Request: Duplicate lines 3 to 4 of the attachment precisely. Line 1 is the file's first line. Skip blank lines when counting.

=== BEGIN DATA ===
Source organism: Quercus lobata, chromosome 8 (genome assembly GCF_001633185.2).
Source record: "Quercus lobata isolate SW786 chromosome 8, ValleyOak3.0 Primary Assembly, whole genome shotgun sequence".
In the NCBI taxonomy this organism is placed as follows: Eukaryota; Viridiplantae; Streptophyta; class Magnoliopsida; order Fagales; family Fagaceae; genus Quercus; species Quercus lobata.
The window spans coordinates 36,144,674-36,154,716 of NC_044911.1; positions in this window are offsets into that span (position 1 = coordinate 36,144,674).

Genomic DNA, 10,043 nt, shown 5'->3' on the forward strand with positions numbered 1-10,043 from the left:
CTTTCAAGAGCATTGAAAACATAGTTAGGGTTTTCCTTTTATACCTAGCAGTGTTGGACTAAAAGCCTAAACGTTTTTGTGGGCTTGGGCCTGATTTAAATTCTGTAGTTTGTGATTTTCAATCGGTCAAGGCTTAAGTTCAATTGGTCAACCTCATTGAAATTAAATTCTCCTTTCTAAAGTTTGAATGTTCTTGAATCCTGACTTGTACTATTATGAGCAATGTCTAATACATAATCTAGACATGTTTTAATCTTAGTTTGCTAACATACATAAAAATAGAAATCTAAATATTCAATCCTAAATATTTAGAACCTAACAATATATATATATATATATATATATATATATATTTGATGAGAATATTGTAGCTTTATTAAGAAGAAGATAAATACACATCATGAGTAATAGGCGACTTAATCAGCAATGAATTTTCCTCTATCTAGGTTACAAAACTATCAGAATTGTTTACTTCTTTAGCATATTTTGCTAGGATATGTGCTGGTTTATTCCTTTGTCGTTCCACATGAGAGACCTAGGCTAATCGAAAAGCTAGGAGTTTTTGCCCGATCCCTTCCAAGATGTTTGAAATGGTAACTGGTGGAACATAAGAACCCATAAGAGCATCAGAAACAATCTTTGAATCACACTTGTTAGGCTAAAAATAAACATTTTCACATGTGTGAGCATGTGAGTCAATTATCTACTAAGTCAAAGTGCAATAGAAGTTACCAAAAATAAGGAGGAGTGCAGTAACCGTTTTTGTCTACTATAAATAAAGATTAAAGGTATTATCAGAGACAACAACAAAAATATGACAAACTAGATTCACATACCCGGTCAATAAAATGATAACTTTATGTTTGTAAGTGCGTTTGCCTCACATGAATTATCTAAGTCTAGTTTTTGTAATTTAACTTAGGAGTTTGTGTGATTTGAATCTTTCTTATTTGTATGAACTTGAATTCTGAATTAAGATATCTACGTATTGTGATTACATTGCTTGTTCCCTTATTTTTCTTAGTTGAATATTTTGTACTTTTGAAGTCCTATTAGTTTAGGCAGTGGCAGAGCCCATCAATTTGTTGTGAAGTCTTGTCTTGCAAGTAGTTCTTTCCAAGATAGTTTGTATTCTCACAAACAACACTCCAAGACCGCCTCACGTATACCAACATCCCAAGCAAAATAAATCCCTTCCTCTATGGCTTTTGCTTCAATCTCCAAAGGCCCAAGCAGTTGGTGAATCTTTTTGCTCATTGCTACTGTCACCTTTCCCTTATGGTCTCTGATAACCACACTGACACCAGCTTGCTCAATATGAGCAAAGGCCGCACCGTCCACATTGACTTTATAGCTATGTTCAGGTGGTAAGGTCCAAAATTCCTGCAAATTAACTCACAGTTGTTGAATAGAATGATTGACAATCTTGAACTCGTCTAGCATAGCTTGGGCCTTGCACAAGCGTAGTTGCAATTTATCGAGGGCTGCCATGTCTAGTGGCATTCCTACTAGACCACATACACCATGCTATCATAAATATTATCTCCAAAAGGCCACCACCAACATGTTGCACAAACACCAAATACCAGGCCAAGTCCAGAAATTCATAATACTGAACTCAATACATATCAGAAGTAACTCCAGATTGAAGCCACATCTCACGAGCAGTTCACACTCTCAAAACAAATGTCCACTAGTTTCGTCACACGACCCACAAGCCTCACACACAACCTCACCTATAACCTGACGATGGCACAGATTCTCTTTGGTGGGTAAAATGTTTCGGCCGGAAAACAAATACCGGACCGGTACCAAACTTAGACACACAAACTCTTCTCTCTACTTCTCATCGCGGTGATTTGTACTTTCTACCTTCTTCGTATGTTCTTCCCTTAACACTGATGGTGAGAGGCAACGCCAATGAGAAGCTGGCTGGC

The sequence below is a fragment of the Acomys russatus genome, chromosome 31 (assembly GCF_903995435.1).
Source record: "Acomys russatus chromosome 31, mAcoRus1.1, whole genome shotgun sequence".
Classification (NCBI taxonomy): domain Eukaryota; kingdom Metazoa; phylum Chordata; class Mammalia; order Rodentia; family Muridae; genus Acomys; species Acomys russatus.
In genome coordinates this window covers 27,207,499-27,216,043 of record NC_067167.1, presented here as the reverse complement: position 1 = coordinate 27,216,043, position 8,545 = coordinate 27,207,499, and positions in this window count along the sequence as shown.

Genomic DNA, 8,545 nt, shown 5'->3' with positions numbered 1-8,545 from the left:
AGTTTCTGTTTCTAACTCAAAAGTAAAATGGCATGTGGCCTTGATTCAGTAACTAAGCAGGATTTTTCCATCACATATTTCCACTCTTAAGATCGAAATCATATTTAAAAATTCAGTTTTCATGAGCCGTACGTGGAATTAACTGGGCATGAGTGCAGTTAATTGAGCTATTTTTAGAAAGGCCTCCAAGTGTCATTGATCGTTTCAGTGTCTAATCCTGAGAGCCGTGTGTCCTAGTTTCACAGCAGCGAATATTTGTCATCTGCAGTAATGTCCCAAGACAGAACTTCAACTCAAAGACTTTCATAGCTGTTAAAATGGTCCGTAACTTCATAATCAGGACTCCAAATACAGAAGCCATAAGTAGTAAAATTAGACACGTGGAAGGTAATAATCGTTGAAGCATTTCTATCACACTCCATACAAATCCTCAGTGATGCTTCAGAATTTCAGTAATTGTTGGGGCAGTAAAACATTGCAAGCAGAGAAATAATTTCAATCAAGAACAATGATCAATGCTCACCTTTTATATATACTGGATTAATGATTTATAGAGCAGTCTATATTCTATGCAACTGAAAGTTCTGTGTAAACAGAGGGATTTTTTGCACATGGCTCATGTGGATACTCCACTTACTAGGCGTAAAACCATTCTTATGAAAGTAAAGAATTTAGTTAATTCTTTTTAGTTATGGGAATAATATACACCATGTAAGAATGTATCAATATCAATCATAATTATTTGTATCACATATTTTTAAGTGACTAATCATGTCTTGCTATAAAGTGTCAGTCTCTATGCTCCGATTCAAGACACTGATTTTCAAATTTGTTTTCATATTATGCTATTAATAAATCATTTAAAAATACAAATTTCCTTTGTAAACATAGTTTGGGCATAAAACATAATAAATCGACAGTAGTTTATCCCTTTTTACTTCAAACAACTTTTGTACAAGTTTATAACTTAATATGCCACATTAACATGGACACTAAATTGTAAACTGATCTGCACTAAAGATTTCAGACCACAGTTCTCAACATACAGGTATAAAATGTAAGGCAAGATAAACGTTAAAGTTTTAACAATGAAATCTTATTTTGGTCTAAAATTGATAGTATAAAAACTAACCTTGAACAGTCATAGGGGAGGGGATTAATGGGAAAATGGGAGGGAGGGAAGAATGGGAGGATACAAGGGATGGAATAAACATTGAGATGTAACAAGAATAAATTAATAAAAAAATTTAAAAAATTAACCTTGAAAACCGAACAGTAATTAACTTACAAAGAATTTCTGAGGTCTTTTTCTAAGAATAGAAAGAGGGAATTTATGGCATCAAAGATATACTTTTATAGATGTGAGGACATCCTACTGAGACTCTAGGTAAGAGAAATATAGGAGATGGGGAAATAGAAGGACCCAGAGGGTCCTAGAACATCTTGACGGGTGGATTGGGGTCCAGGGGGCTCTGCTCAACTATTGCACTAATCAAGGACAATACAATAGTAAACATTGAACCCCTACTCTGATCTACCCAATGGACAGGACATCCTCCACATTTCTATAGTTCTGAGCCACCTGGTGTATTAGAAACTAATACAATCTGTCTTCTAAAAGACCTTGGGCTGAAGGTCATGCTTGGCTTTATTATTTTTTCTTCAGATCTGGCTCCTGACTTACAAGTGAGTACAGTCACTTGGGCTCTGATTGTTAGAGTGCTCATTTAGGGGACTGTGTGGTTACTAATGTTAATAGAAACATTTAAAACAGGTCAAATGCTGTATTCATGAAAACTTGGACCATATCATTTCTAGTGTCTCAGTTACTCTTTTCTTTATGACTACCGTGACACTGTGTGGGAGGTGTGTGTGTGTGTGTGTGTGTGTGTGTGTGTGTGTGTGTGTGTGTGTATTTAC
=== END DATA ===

In the NCBI taxonomy this organism is placed as follows: Eukaryota; Viridiplantae; Streptophyta; class Magnoliopsida; order Fagales; family Fagaceae; genus Quercus; species Quercus lobata.
The window spans coordinates 36,144,674-36,154,716 of NC_044911.1; positions in this window are offsets into that span (position 1 = coordinate 36,144,674).